Picture, if you will, the site of a forest two years after a wild ﬁre. In my mind’s eye, the scene is dotted with burned out pine hulks and heaps of ash, but is dominated by green undergrowth and leafy seedlings. While this might be consistent with the sites of eastern and northwestern blazes, ﬁres in dry climates leave a different, more permanent, impact on the landscape. Today, my ASB friends and I got to see such a sight ﬁrst hand. Though we saw a couple of burned trees, the landscape overlooking Key’s View (a popular attraction visited by 70% of Joshua Tree’s visitors) was almost entirely barren. Across the ridge, little had changed since the ﬁre there was put out two years ago. Our crew was tasked to change that.
In order to return the land to its former state, my ASB crew spent the day planting seedlings from the National Park Service nursery at Twenty-Nine Palms. Though our Park Service supervisors admitted that the effort would only reforest a small portion of what had been burned out, they hoped that the patches we added would spawn new growth in the future. While all of this sounds idealistic and pastoral, the mechanics of accomplishing the task were a little less academic.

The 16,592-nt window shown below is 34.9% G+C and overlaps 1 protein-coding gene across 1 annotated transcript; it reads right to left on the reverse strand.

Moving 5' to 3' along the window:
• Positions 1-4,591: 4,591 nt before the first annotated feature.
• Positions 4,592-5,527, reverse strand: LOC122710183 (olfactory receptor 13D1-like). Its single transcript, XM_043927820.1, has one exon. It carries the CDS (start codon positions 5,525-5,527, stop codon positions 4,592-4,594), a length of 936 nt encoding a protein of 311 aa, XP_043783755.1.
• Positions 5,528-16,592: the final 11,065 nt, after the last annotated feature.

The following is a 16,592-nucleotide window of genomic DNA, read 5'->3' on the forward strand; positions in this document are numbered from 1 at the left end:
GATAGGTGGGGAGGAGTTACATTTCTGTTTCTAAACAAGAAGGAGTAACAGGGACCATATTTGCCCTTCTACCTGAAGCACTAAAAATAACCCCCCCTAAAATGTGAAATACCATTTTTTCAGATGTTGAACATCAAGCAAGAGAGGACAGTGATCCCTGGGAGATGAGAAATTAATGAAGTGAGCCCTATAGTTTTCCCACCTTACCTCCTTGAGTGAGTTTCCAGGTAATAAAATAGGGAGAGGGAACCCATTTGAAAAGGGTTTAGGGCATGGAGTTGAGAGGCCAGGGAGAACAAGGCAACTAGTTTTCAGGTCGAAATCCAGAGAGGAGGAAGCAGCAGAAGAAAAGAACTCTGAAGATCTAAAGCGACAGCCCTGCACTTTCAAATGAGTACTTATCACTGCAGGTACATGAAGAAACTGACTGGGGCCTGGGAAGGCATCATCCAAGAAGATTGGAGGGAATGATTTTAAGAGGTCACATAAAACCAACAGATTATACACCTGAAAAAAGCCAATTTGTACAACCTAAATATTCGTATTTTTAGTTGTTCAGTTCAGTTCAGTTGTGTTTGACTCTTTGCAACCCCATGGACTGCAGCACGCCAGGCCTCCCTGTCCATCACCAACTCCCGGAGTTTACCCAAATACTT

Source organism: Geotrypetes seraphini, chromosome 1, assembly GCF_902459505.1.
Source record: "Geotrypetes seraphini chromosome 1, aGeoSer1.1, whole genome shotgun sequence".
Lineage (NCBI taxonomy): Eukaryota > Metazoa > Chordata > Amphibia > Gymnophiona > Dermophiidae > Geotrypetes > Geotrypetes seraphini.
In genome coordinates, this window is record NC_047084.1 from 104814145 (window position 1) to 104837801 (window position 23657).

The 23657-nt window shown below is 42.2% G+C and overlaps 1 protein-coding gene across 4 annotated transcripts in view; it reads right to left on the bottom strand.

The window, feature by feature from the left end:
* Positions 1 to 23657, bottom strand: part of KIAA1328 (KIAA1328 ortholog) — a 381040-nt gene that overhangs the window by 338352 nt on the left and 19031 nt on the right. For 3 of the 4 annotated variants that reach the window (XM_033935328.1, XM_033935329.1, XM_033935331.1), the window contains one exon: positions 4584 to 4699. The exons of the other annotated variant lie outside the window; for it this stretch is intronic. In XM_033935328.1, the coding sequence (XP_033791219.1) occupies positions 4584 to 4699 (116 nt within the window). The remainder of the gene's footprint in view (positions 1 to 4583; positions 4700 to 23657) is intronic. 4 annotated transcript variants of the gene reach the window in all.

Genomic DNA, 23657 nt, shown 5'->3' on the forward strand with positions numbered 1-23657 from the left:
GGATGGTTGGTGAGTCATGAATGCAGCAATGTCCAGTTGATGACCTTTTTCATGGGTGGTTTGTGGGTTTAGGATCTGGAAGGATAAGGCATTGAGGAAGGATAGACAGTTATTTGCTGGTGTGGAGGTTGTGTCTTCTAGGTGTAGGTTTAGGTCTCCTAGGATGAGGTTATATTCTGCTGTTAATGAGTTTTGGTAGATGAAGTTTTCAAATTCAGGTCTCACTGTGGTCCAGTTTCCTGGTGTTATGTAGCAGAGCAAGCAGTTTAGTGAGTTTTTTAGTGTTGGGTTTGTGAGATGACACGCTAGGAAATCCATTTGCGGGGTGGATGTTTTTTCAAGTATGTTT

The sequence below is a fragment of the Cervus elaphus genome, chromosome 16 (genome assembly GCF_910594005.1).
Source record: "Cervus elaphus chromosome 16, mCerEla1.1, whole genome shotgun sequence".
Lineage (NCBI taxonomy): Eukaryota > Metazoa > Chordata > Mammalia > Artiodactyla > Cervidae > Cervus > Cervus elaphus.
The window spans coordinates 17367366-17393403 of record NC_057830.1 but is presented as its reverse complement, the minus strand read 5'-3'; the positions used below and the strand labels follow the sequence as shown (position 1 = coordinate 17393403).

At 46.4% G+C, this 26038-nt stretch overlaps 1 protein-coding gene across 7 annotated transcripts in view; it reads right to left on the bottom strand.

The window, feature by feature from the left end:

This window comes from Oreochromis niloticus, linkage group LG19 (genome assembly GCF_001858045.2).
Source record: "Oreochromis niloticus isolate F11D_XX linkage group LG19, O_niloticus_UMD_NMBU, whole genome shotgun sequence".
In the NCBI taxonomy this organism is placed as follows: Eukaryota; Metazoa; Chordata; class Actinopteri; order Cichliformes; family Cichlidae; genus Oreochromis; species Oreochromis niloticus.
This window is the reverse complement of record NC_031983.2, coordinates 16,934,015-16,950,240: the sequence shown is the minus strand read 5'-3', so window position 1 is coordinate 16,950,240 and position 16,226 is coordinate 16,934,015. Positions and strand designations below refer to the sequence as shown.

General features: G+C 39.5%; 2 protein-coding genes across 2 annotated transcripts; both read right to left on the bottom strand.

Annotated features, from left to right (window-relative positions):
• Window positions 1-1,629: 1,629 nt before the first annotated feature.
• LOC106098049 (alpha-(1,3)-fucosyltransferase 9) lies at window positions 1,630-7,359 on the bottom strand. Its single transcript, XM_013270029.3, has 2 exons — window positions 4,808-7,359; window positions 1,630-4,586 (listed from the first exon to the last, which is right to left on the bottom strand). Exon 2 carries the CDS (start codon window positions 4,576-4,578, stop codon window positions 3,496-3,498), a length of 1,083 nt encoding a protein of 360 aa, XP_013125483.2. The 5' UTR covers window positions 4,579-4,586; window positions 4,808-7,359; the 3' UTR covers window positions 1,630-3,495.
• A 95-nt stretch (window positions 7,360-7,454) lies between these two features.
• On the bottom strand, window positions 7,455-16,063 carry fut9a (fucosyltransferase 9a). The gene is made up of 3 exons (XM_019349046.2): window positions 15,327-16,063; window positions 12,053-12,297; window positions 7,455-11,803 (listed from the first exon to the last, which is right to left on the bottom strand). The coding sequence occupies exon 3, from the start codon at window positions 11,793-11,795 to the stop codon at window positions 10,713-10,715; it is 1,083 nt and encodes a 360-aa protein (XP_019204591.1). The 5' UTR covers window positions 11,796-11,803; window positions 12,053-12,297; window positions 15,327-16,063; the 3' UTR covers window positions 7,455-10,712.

Supplied with picks, shovels, and breaker bars, our group broke into 2-3 person teams to dig holes in which the seedlings will, hopefully, grow. While this task might sound simple to those familiar with lush, eastern forests, Joshua Tree is…different. After having clawed my way through ~5 feet of desert “soil”, I have developed a new respect for the plants and animals that make this place their home. I picked, shoveled, and sweated my way to the bottom of several holes along with Brent, my fellow crew member.
During one particularly miserable dig, the two of us took turns hewing our way through what felt like solid rock. After half an hour’s work, we managed to dig a hole 18 inches deep, and 2 feet wide; just big enough to settle a new Joshua Tree. As a group, we repeated this task 105 times over several acres of the burn site.
Speaking of the group, this week’s Alternative Spring Break crew has started to come together as a team. Besides equitably dividing our work in the ﬁeld, we’ve also come to enjoy each others’ company. After ending work around 3:30pm, we headed back to camp with two free hours before dinner. Though we spent some of our time preparing skits on the basic principles of Leave No Trace Camping, we spent most of our time exploring the country around our campsite together. At around 4:45 pm PDT, seven of us started out on a hike that took us into a valley, through a dry river bed, to the foot of a beautiful red tinged canyon wall.